The Traditional Bosozoku
Since bosozoku are so infamously well known in Japan, they are often featured in anime, movies, and TV shows. The stereotypical bosozoku are instantly recognizable with their jumpsuit uniforms or kanji adorned military jackets worn open with no shirt to show off their bandaged torsos. They would also wear baggy pants and tall boots to complete the look.
These uniforms became known as tokko-fuku or “special attack uniform” which was also the name given to kamikaze pilots during the war. To complete the look, the uniforms would be adorned with slogans, gang symbols, flags, and even manji. Leather outfits were also common. For accessories, they favored wrap around sunglasses, hachimaki headbands, surgical masks, and both pompadour and punch perm hairstlyes.
Female members, although less common, would dress in a similar manner. They were known to wear high heeled boots, excessive make-up, and have long, dyed hair. It also was not unusual for them to wear skirts and stockings instead of the more traditional baggy pants.
The Sad Decline of Bosozoku
Today’s bosozoku? Not as cool.
Like I mentioned before, bosozoku membership has reached an all time low since their peak in 1982. Along with newer, stricter regulations imposed by police officers, there are a number of other factors to be considered. These new threats to the bosozoku lifestyle have encouraged them to ride in smaller groups, ride scooters instead of motorcylces, and generally be more tame and less
interesting annoying than ever before.
The new laws passed in 2004 make it easier for Japan’s police to arrest large groups of bikers all at once, and with the global economy in a recession, Japanese hooligans just don’t have as much extra cash to spend on bike mods as they used to. Spending lavish amounts of money on flashy clothes and motorcycle upgrades just isn’t as easy as it used to be. Therefore today’s bosozoku are much more likely to buy scooters instead of bikes, and just wear their everyday street clothes while riding. Some of them even wear helmets. So uncool.
It’s also been suggested that everyday distractions of the modern world also contribute to discouraging today’s youth from getting involved with the bosozoku. I mean, why spend all that time and money getting involved with a real gang risking arrest when you can just vent your angsty teenage feelings in games like Grand Theft Auto V and Yakuza 4? Much more efficient.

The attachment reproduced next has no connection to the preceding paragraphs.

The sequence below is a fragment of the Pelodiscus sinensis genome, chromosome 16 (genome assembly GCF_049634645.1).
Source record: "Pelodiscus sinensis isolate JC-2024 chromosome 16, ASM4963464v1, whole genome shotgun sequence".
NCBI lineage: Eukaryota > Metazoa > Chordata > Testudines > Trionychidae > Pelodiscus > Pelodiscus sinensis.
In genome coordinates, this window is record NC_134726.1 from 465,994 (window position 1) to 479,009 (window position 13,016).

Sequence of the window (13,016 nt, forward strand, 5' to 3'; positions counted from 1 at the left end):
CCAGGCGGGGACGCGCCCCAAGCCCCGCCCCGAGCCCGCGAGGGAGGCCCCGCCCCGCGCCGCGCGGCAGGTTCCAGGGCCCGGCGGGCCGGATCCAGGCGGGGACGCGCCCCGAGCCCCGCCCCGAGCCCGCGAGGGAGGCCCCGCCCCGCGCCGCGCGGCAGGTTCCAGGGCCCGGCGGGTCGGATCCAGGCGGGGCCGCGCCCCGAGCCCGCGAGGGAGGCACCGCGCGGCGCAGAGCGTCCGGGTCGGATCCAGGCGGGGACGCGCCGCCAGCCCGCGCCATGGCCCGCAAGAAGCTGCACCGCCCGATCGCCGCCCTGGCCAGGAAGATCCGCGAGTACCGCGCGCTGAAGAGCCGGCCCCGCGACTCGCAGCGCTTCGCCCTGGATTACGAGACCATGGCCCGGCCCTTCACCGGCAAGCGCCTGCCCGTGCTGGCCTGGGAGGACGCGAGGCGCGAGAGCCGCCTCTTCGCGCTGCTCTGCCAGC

“Cheese it, it’s the fuzz!”
These days bosozoku are harder to identify than ever before. Long gone are the stylized and flashy looks I described to you above. Today’s bosozoku are much more likely just to dress like anyone else their age. This combined with a lack of members in general has made the presence of bosozoku much less noticeable in society. It’s also made Japan’s streets much quieter.
So basically, the bosozoku have gone from rambunctious, highly stylized hoodlums riding around on ridiculous motor machines to a much more tame and common looking group of lousy kids riding around on scooters. Oh how the mighty have fallen.
And speaking of the fallen mighty, these guys are from the gang known as Black Shadow. They’re a bit older than the traditional bosozoku, and they like to pass the time dancing around in the park. Not very intimidating for a gang if you ask me.
So what do you think about this dying breed? Will bosozoku ever completely die out? Should their culture be preserved? Are they an interesting and important part of Japan’s society or are they a mere nuisance that deserves to be snuffed out? Let us know in the comments!